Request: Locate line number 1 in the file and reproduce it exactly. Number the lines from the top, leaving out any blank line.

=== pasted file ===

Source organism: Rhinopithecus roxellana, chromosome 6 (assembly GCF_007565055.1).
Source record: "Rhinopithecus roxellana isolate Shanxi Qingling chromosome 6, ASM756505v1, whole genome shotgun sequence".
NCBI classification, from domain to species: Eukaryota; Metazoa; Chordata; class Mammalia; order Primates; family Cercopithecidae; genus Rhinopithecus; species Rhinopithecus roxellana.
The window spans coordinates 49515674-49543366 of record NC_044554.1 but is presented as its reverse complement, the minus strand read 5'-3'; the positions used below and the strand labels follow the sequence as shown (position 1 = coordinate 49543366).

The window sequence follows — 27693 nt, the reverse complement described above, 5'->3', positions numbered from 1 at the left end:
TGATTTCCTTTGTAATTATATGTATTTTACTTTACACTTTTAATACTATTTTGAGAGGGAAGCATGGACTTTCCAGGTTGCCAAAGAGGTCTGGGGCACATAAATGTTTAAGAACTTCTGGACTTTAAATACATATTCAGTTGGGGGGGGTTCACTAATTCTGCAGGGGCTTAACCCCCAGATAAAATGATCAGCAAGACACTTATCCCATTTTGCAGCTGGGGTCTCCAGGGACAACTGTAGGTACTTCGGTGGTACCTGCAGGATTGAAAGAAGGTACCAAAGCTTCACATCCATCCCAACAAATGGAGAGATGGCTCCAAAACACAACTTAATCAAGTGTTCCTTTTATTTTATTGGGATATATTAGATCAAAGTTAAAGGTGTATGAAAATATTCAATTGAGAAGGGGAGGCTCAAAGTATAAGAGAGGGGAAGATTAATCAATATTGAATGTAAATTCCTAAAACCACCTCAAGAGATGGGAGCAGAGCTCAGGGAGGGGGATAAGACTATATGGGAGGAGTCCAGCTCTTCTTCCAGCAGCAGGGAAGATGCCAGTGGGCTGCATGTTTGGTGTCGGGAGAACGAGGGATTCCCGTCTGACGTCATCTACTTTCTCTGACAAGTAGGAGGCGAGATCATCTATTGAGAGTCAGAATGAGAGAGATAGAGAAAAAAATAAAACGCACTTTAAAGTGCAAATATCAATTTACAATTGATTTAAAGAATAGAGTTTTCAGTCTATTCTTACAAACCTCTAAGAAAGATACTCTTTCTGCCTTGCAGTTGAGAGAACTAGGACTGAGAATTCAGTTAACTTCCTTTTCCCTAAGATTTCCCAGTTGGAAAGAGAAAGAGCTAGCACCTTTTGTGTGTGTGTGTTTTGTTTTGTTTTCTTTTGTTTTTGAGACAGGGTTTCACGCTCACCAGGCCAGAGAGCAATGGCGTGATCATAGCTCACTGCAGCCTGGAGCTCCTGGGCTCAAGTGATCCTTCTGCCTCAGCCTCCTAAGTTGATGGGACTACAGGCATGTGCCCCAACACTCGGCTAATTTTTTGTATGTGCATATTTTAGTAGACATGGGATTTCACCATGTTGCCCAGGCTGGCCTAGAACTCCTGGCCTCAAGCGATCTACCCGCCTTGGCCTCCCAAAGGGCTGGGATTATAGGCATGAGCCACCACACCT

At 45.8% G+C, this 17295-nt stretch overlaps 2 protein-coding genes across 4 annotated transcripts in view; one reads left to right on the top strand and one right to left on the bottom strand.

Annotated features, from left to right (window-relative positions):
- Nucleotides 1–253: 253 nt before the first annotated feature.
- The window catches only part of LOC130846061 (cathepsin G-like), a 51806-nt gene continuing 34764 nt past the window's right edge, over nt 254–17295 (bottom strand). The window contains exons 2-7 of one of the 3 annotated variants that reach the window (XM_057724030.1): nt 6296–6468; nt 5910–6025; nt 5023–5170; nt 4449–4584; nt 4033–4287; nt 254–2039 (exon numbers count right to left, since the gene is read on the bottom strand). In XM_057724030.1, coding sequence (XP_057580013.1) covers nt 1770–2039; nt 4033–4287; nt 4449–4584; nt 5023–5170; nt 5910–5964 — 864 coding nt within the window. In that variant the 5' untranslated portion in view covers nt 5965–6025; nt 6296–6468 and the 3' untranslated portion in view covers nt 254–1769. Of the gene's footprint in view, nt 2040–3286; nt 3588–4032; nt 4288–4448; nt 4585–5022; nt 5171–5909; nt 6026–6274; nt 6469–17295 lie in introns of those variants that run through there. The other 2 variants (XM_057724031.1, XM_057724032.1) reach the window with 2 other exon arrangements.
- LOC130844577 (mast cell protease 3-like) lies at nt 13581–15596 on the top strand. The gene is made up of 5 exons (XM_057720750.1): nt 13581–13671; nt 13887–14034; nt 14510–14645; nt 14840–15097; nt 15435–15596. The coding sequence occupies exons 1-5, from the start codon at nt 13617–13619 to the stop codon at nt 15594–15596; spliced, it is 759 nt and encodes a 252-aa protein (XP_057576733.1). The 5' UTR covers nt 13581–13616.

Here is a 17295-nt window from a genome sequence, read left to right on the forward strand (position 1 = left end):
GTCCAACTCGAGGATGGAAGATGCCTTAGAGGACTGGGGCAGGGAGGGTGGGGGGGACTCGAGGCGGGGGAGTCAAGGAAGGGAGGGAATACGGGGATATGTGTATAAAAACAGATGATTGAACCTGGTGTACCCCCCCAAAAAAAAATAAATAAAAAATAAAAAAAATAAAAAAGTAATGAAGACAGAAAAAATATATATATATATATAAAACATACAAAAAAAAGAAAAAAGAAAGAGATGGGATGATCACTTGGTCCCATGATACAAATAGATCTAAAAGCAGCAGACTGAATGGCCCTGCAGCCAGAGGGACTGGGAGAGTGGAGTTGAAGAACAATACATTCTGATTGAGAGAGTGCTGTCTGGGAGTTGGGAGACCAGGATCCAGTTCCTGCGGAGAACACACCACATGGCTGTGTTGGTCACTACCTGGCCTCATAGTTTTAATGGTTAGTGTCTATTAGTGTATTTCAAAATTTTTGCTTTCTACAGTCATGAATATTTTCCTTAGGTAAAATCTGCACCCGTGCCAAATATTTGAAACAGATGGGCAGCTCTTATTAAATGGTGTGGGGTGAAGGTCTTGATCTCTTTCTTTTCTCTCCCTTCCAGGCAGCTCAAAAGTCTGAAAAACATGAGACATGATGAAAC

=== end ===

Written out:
Source organism: Rhinopithecus roxellana, chromosome 6 (assembly GCF_007565055.1).